PRODUCT DESIGN FOR OFFSITE BUILDINGS Modularize provide 2D and 3D Design services for the Offsite Construction sector. Our expertise span across all types of offsite methods: Panelised, Volumetric, Modular and Component Systems, so you can depend upon us to provide you with the perfect product at the best price.

 DfMA at the core of all design and development  All products designed using BIM  Utilising Panelised, Volumetric, Modular and Component Systems  Experience in Timber, Steel, SIP, Concrete, FRP  Unrivalled Design Automation Skills will reduce design lead-time and overheads  Final Product Designs provided in preferred format (Revit, Inventor)

Our highly skilled team of Engineers, Architects and Technologists, specialise in the practice of Modularizing and making user-friendly, stunning buildings that can be built with the most suitable offsite technologies.

www.modularize.co.uk 0330 113 1975






1 Project Capella is an £80 million biomedical research laboratory for the University of Cambridge (UoC). As a research facility, the building must meet strict environmental and vibration criteria and used a prefabricated hybrid of precast and insitu concrete for the superstructure. Project Capella was transformed from blank piece of paper to an enclosed building in 24 months. Arranged over six storeys above a basement, the superstructure is principally configured from precast concrete elements, 80% of the frame and façade was built offsite as high quality precast modules. Six upper floors comprise precast columns, edge beams and precast floor slabs with an insitu structural topping. Stability cores comprise volumetric precast sections with precast stairs installed on site. Edge beams are precast concrete to simplify interfaces with the façade whilst efficiently controlling deflection limits, spine beams are a shallow composite steel/concrete beam to keep beams supports to the same depth of the floor slab. The strategic decision to utilise prefabrication throughout Project Capella was made early in the design process. Kier’s appointment during RIBA Stage 1 meant they were able to lead and influence design decisions early, resulting in a shift from traditional construction methods towards maximised prefabrication. A precast solution for the frame was not an obvious choice for a bio-safe laboratory where vibration control is a primary driver.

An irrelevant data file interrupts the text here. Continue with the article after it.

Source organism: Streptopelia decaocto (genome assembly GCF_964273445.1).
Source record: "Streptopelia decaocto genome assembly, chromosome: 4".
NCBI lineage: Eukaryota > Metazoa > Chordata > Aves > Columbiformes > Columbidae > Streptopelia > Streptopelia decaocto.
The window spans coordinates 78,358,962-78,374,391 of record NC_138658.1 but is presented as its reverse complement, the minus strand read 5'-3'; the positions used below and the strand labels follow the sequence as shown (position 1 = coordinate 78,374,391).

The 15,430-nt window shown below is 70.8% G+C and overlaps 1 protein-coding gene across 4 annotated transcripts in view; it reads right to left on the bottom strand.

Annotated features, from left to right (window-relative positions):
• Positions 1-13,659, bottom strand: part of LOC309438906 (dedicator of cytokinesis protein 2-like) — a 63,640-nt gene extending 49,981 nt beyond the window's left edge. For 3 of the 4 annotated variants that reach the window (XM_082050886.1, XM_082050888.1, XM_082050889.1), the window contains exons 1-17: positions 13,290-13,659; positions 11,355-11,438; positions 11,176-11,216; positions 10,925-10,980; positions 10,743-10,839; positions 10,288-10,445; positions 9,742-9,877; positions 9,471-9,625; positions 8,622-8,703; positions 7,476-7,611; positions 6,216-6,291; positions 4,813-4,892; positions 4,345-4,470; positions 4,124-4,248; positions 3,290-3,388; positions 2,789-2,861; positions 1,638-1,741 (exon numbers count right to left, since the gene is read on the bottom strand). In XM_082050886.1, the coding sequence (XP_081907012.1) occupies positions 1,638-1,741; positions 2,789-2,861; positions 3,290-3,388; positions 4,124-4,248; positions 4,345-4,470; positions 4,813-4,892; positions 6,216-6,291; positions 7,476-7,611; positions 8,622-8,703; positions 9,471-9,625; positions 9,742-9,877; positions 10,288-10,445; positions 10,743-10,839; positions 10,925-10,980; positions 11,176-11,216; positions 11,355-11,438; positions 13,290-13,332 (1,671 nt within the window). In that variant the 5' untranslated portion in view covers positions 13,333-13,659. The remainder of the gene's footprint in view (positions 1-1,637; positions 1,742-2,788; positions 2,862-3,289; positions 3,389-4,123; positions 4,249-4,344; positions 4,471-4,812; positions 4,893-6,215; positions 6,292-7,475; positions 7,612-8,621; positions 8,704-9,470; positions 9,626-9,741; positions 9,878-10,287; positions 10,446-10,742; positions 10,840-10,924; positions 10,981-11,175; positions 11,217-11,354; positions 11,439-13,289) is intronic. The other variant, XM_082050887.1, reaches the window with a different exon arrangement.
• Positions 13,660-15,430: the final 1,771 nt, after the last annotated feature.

2 The use of prefabricated concrete elements enabled the project to consistently achieve the enhanced levels of finish required for the exposed concrete. It enabled decision making to be brought forward in the programme. This was key to the project’s success where there are a large number of end users and engaged stakeholders linked to the project. Pre-glazed precast façade panels lead to the building being watertight significantly earlier which is key in a laboratory building, enabling early MEP installation when compared with traditional construction methods. Steel Deltabeams and precast planks formed the superstructure of precast columns which were made offsite. This floor construction is the first of its kind to be implemented within a biomedical environment where vibration control is key. By using precast concrete as the primary material, waste was significantly reduced through the factory controlled process. Prefabrication provided budget certainty, offering greater construction predictability: every component is scheduled, resulting in a construction phase that’s measurable by the hour, allowing risks to programme to be easily identified and mitigated. Site testing has confirmed the precast frame achieves the required vibration control, an essential quality/ performance requirement.

Maximising offsite works has provided significant site management and environmental improvements by reducing deliveries and waste. The floor solution saved on average 213kg/m2 of material which over the 15000m2 of suspended slab saved 3195t or 1305m3 of concrete which equates to 204 lorry movements. This reduced the number of deliveries to site for the slab construction by 163. The panelised precast facade allowed the pre-installation of glazing which significantly reduced site deliveries. Tight controls on material usage were enforced such as reinforcement and concrete and formwork was reused along with the use of harvested rainwater. The use of precast concrete has seen significant programme and resource reductions onsite. The superstructure and cladding have been delivered 20 weeks quicker than traditional methods, using a third of the resource on site. This has resulted in a reduction of approximately 2500 site/man weeks. As the largest concrete/steel hybrid project in the UK, Project Capella has pushed the boundaries and ensured the option of offsite prefabrication is at the forefront of all strategic design and procurement decisions. For more information visit: www.kier.co.uk Images: 01. Project Capella was transformed from blank piece of paper to an enclosed building in 24 months. Courtesy Kier/PCE Ltd 02. Final precast columns installed. Courtesy Kier/PCE Ltd